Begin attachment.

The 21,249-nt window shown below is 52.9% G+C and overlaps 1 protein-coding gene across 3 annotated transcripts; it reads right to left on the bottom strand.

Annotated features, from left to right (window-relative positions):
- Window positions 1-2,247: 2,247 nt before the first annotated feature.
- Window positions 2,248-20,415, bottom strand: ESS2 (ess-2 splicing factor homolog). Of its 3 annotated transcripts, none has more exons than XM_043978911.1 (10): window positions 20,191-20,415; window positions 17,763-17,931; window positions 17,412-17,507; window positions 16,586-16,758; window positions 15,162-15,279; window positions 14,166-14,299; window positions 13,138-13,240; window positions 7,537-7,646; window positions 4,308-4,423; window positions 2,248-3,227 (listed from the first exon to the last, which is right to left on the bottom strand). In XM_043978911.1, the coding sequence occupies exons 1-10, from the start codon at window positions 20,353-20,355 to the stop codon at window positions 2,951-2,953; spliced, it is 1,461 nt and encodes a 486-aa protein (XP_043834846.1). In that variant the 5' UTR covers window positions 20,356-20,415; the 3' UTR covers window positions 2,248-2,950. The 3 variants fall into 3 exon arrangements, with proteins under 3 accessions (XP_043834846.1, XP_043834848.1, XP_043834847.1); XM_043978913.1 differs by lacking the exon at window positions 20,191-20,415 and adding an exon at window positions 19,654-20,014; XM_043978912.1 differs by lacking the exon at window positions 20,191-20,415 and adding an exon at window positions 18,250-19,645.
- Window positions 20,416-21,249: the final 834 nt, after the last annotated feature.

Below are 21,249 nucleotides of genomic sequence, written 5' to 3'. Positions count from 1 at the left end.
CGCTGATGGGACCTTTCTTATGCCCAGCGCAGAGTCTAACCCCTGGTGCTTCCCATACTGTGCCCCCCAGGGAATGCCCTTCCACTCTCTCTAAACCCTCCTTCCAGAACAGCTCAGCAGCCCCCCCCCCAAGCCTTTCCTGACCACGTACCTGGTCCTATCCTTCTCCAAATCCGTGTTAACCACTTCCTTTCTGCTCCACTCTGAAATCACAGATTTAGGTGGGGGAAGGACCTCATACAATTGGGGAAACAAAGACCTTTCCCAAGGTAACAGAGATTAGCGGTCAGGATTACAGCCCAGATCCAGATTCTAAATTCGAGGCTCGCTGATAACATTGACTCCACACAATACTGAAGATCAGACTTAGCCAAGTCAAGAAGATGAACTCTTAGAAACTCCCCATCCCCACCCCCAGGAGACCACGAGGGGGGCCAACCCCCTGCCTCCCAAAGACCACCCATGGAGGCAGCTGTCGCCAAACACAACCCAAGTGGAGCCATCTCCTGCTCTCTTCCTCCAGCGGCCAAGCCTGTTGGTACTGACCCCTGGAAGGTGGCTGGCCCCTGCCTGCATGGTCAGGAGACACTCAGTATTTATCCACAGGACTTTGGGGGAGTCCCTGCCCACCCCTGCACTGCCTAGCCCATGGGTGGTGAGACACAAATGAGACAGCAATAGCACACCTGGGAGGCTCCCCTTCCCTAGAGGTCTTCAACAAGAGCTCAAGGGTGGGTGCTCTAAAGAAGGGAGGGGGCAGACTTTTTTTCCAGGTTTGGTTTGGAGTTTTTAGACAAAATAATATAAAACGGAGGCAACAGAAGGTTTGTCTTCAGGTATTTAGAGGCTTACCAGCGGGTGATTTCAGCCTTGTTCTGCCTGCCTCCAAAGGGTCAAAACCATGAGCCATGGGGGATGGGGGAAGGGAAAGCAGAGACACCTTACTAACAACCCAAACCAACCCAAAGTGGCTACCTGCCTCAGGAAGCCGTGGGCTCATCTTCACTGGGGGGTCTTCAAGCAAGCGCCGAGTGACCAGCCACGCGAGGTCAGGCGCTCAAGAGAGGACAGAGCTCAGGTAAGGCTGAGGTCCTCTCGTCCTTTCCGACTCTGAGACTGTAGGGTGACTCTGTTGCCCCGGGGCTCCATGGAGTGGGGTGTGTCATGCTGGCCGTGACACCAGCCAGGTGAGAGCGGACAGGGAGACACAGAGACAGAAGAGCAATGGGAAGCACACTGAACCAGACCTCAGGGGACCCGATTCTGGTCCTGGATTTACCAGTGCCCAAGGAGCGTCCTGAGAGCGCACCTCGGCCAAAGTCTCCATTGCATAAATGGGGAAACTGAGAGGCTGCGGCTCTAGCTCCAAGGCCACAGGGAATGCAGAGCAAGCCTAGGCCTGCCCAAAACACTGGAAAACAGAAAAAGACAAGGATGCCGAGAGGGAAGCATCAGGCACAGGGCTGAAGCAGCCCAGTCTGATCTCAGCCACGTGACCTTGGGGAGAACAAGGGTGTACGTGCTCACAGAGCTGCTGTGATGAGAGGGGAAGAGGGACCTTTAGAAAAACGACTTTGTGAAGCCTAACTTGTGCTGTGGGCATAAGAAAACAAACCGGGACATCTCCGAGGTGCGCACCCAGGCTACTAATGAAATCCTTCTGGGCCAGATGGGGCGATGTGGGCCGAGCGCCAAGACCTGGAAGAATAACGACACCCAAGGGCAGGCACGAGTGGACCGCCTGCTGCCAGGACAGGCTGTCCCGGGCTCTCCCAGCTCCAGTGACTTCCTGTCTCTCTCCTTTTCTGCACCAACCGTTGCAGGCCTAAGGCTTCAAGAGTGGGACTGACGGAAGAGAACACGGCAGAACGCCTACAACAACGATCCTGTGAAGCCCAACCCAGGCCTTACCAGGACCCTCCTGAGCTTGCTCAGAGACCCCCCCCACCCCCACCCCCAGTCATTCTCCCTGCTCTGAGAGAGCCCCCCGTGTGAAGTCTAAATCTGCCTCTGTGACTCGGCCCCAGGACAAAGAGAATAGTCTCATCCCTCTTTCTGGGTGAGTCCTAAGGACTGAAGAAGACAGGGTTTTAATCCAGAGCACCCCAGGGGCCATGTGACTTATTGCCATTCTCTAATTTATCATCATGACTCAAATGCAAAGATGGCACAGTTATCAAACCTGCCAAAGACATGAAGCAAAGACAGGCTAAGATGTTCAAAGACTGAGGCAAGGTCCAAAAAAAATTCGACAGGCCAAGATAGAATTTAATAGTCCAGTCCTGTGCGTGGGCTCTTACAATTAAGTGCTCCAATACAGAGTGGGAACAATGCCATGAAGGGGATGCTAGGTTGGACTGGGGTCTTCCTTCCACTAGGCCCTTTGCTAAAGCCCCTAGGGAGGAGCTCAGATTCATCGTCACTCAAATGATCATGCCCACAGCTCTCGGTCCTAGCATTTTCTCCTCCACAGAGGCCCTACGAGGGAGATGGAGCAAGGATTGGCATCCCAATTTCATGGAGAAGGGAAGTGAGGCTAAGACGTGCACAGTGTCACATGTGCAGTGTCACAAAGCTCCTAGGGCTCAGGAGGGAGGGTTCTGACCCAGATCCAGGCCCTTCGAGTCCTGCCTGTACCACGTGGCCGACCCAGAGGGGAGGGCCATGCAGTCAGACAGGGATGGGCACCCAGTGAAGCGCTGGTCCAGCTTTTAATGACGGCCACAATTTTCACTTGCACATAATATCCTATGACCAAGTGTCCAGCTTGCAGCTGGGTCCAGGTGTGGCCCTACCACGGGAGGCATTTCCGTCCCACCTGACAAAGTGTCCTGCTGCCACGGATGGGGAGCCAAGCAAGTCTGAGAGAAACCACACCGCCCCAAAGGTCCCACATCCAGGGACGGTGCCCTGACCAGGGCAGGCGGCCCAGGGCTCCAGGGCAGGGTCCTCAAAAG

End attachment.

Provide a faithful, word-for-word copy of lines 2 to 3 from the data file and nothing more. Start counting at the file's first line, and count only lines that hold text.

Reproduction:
Annotated features, from left to right (window-relative positions):
- Window positions 1-2,247: 2,247 nt before the first annotated feature.